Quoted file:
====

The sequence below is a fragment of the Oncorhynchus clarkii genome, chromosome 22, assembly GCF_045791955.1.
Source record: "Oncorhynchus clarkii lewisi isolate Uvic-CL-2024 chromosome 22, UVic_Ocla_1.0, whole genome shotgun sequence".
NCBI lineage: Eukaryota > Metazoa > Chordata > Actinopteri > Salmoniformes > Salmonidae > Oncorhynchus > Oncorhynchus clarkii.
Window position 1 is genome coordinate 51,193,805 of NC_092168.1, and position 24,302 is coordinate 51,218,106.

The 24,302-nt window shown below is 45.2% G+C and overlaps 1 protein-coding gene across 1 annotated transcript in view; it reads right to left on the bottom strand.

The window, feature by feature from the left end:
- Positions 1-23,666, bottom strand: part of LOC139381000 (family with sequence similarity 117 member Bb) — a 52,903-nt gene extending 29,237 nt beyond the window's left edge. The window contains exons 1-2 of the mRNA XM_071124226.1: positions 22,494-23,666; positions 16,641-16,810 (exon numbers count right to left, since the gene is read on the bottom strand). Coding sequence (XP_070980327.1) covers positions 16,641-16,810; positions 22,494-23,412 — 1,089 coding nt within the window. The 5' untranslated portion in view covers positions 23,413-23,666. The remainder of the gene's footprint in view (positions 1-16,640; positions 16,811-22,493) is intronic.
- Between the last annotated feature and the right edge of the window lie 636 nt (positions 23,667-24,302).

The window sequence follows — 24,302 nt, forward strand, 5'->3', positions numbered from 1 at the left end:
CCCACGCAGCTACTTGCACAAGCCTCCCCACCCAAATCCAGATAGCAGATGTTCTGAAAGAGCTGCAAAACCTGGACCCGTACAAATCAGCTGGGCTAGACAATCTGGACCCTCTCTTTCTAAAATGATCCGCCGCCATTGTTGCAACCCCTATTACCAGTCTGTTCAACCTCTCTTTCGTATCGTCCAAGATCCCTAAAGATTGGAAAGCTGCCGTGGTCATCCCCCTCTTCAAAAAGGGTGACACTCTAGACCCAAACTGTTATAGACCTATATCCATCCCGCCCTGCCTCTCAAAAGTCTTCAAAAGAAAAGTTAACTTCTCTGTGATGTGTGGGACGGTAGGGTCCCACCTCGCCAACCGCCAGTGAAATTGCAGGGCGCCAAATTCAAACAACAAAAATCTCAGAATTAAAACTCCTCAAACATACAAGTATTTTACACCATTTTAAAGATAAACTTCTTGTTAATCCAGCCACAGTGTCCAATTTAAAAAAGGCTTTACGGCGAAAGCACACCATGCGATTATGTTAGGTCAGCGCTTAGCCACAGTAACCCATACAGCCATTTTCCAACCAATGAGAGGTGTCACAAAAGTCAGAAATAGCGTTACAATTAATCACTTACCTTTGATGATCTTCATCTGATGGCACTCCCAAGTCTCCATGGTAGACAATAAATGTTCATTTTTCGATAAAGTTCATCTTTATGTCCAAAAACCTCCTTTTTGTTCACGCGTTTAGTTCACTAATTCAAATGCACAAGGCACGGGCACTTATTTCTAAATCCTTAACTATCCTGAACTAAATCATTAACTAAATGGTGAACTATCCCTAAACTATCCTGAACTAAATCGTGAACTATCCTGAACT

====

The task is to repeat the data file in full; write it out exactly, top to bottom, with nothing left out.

The sequence below is a fragment of the Oncorhynchus clarkii genome, chromosome 22, assembly GCF_045791955.1.
Source record: "Oncorhynchus clarkii lewisi isolate Uvic-CL-2024 chromosome 22, UVic_Ocla_1.0, whole genome shotgun sequence".
NCBI lineage: Eukaryota > Metazoa > Chordata > Actinopteri > Salmoniformes > Salmonidae > Oncorhynchus > Oncorhynchus clarkii.
Window position 1 is genome coordinate 51,193,805 of NC_092168.1, and position 24,302 is coordinate 51,218,106.

The 24,302-nt window shown below is 45.2% G+C and overlaps 1 protein-coding gene across 1 annotated transcript in view; it reads right to left on the bottom strand.

The window, feature by feature from the left end:
- Positions 1-23,666, bottom strand: part of LOC139381000 (family with sequence similarity 117 member Bb) — a 52,903-nt gene extending 29,237 nt beyond the window's left edge. The window contains exons 1-2 of the mRNA XM_071124226.1: positions 22,494-23,666; positions 16,641-16,810 (exon numbers count right to left, since the gene is read on the bottom strand). Coding sequence (XP_070980327.1) covers positions 16,641-16,810; positions 22,494-23,412 — 1,089 coding nt within the window. The 5' untranslated portion in view covers positions 23,413-23,666. The remainder of the gene's footprint in view (positions 1-16,640; positions 16,811-22,493) is intronic.
- Between the last annotated feature and the right edge of the window lie 636 nt (positions 23,667-24,302).

The window sequence follows — 24,302 nt, forward strand, 5'->3', positions numbered from 1 at the left end:
CCCACGCAGCTACTTGCACAAGCCTCCCCACCCAAATCCAGATAGCAGATGTTCTGAAAGAGCTGCAAAACCTGGACCCGTACAAATCAGCTGGGCTAGACAATCTGGACCCTCTCTTTCTAAAATGATCCGCCGCCATTGTTGCAACCCCTATTACCAGTCTGTTCAACCTCTCTTTCGTATCGTCCAAGATCCCTAAAGATTGGAAAGCTGCCGTGGTCATCCCCCTCTTCAAAAAGGGTGACACTCTAGACCCAAACTGTTATAGACCTATATCCATCCCGCCCTGCCTCTCAAAAGTCTTCAAAAGAAAAGTTAACTTCTCTGTGATGTGTGGGACGGTAGGGTCCCACCTCGCCAACCGCCAGTGAAATTGCAGGGCGCCAAATTCAAACAACAAAAATCTCAGAATTAAAACTCCTCAAACATACAAGTATTTTACACCATTTTAAAGATAAACTTCTTGTTAATCCAGCCACAGTGTCCAATTTAAAAAAGGCTTTACGGCGAAAGCACACCATGCGATTATGTTAGGTCAGCGCTTAGCCACAGTAACCCATACAGCCATTTTCCAACCAATGAGAGGTGTCACAAAAGTCAGAAATAGCGTTACAATTAATCACTTACCTTTGATGATCTTCATCTGATGGCACTCCCAAGTCTCCATGGTAGACAATAAATGTTCATTTTTCGATAAAGTTCATCTTTATGTCCAAAAACCTCCTTTTTGTTCACGCGTTTAGTTCACTAATTCAAATGCACAAGGCACGGGCACTTATTTCTAAATCCTTAACTATCCTGAACTAAATCATTAACTAAATGGTGAACTATCCCTAAACTATCCTGAACTAAATCGTGAACTATCCTGAACT